Reading R.K. Narayan For The First Time.

I want to begin by apologizing to Deepika for taking so long to read Malgudi Days. The R.K. Narayan readalong was meant to run during the first 2 weeks of May. I won’t make any excuses as to why I took so long, but I did promise to share my thoughts before the end of the month. 

Thank you for encouraging me to read R.K. Narayan, Deepika. This was my introduction to his work and it will certainly not be my last. I don’t know why I never came across any of his books, given that he is one of the most well-known and renowned Indian authors. The only explanation I can offer is that a single person can’t read all the great books in the world!

I have read several short story collections in 2016 and they have turned me into a big believer in the short story format. If done right, short stories can transport me into a self-contained universe with unrivaled efficiency. 

That’s exactly what happened when I read the first story in Malgudi Days, “An Astrologer’s Day.” Here, we meet a man who makes a living reading people’s fortunes in the Town Hall Park. A man from the astrologer’s past appears before him to have his fortune read and before I knew it the story ends with a clever and interesting twist. I was thus introduced to the imaginary town of Malgudi and its people.

Malgudi DaysThe majority of the stories are only a few pages long, which allows us the briefest moments to get to know the characters. The people of Malgudi are rendered in beautiful and rich detail, and we get to see them for all their quirks and flaws.

Narayan tells wildly different stories of people who are ordinary, yet uniquely and mundanely extraordinary. The 32 stories that comprise the collection invite us into the life of a doctor who tells all small lie to help his patient, a mailman deeply invested in the family drama of a household he delivers to, a loyal dog who is mistreated by a blind man, a talented sculptor who created a breathtaking statue of God, a university student who failed his examinations several times, a snake charmer, a pickpocket, and so many others. The variety of life depicted in these stories is very impressive.

And by variety of life, I mean the variety of the lives of men specifically.

I can’t talk about this book without discussing how excessively male-centered most of the stories are. I didn’t see any story that was not centered around a man until “Forty-Five A Month,” which was page 85 of 262. In this story, we see a young school girl, Shanta, who is eager to go home because her father promised to take her to the theater. She is eager to finally spend some time with her father, who works so much that he doesn’t usually have time to spend with her. Ultimately, his job prevents him from fulfilling his promise, but what bothered me was that the story ended from the father’s perspective. It started by focusing on Shanta and her feelings and then it literally shifts perspective to the father, who was the star of the story after all.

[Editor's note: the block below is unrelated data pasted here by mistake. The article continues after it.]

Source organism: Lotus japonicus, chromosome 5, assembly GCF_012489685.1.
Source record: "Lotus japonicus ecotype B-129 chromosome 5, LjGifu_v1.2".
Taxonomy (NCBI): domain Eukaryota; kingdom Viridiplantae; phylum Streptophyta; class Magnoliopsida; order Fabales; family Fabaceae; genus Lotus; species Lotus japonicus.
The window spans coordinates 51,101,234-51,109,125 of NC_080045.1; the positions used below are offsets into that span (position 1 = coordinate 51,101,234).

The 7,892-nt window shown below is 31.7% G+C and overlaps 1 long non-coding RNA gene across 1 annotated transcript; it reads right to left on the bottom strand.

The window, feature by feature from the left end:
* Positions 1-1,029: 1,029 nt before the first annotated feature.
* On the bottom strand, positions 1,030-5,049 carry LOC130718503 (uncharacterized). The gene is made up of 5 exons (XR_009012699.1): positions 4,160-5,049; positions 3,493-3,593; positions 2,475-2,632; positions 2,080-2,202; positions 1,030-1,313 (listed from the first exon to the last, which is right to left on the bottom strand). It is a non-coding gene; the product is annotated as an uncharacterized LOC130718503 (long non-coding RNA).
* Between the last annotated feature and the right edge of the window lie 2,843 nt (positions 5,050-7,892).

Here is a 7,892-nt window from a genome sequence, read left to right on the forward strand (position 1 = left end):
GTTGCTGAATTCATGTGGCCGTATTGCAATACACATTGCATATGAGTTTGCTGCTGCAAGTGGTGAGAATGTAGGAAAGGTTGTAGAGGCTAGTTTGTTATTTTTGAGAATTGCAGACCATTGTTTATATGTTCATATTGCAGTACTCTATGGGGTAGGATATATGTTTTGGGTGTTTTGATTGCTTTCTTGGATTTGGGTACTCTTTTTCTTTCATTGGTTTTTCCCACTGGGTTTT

I notice things like this; I can’t help it. Why, after dozens of pages telling the stories of men, does the first story that introduces a female character of any significance have to end from a man’s perspective again? Even a story titled “Wife’s Holiday” is not really about the woman. In the second half of the book, there are a handful of stories centered around women, so it gets a little better. However, it was still not enough for me to forgive the glaring lack of female perspectives represented.

I’m not sure how to feel about the lack of women’s stories in Malgudi Days. I think it’s a fair criticism to make because the collection is supposed to reflect the lives and experiences of an entire community, yet 90% of the stories are about men. Perhaps I am being a bit unfair to Narayan, as he is a creature of his time. Malgudi Days was published in 1943, after all. I do not mean to diminish Narayan’s accomplishments and status as a revolutionary literary figure in Indian literature. However, as a modern reader I must be honest and am only reacting as I naturally would when I notice something that bothers and concerns me. 

In the end, I did enjoy Malgudi Days because the writing was fun and delightful to read. I especially liked how each individual slice-of-life story could be enjoyed on its own merit, but collectively they all brought Malgudi to life. Reading and following the fortunes and misfortunes of Malgudi’s people was a thoroughly unique experience, unlike any other I’ve seen by other Indian authors. I certainly expect to read more of Narayan’s work. I have my eye on The English Teacher!


Discussion:

Have you read other works by R.K. Narayan? If so, do they fairly and accurately represent the lives of women?

Is it fair to criticize older works of literature for being problematic to modern readers or should they be judged in context?


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20 thoughts on “Reading R.K. Narayan For The First Time.

  1. Heh my review of this one is still in the works, though I did read the book during the readalong if that counts 🙂